edge and experience, by definite and wide-spread policies. The time for haphazard experiments should be over.

The Baptists, the Methodists, the Congregationalists and other denominations are going about the matter in a whole-hearted way. The meagerness of their results is not because of lack of zeal or expenditure of time, money and men, but only because of the meagerness of their Christianity. We have what the majority of immigrants look upon as essential to the Christian Church: the full Faith, the definite authority, the sacramental reality. To certain races we are the natural and only hope for religious nurture. The excellent results of even our haphazard methods show clearly what we could do, if only we went about it whole-heartedly.

Take for example the Congregational work. Their central Home Mission Board has its studiously planned and well equipped Immigration Department. This has its special national superintendents for Slavic, Danish-Norwegian, Swedish, Polish, and other sub-departments; a hard working port chaplaincy; colleges and schools for immigrants; publications and periodicals in various languages; and above all a little army of ministers and trained lay-workers of various nationalities, established in mission stations all over the country. Each of these missions is manned by a "native" minister, so to speak, ministering to his own race in its own language, Greek, Russian, Bulgarian, Armenian, Swede, Finn, German, Swiss, Italian, French, Slovak, Bohemian, Portuguese, Welsh, Persian, Turkish, and others. An attractive pamphlet, one of their many publications on this work, contains on each page two pictures of these ministers, one of each nationality above mentioned and others, and beside each picture a little signed letter in the script of each language. These "native" ministers preach in twenty-three different foreign languages. A great deal of money is spent on this work.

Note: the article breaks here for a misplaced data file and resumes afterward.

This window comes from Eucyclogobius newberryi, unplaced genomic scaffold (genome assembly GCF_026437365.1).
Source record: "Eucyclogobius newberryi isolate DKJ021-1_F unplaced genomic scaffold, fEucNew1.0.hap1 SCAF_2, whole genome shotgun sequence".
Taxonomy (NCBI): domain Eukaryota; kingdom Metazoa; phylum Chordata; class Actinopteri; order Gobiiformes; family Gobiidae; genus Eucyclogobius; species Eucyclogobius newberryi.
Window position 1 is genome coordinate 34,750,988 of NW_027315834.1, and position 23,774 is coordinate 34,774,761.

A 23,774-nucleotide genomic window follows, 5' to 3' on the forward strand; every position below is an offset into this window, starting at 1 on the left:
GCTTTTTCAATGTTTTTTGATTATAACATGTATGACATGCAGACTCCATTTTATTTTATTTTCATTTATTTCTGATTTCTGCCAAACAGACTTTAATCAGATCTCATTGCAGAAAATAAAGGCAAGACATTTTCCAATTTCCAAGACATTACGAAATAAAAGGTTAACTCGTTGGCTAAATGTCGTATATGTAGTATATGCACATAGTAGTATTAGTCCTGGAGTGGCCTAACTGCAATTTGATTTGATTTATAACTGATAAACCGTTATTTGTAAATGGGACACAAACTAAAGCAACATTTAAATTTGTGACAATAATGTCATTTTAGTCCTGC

This and the other denominations doing their utmost in their partial way for the saving of souls are like the Good Samaritan; and we are like the Priest and the Levite. Forgive me, if to emphasize the point I carry the Parable a little further and change it to suit.

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The Good Samaritan took the wounded man to an inn, and left him there to the tender mercies of a strange landlord. He had done as well as he could, but the man may have died at that lonely inn for want of understanding sympathy and proper treatment. If the Priest and the Levite had stopped to care for their brother Jew, they would have known fully what to do. They would have given him not amateur first aid but expert treatment. And they would have taken him to Jerusalem itself among his own people, where he would have obtained full treatment and a sure home for the rest of his life.

Yet we, ordained of God for this very purpose, though it is our own baptized brother who lies near us, stripped of his early Faith by the robbers of a misunderstood freedom and the examples of surrounding American irreligion-we pass him by on the other side.

Bishop Burch in a report on "Work among Foreign Peoples," read in Albany before the Synod of the Province of New York and New Jersey, says:

"Released from the restraints of autocratic governments, from various restrictions and exactions which they regard as oppression, they come to us as to a land of complete freedom, in which all restraint, political, social, or religious, may be cast aside, all subjection to constituted authority. Too often they become, at the outset, at least unconsciously anarchistic, impatient of, if not disobedient to all governance. They readily abandon the faiths of their earlier years and unless met at the very beginning of their life here by impelling, or at least, inviting religious influences, all too quickly drift into utter unfaith, becoming openly and unblushingly irreligious.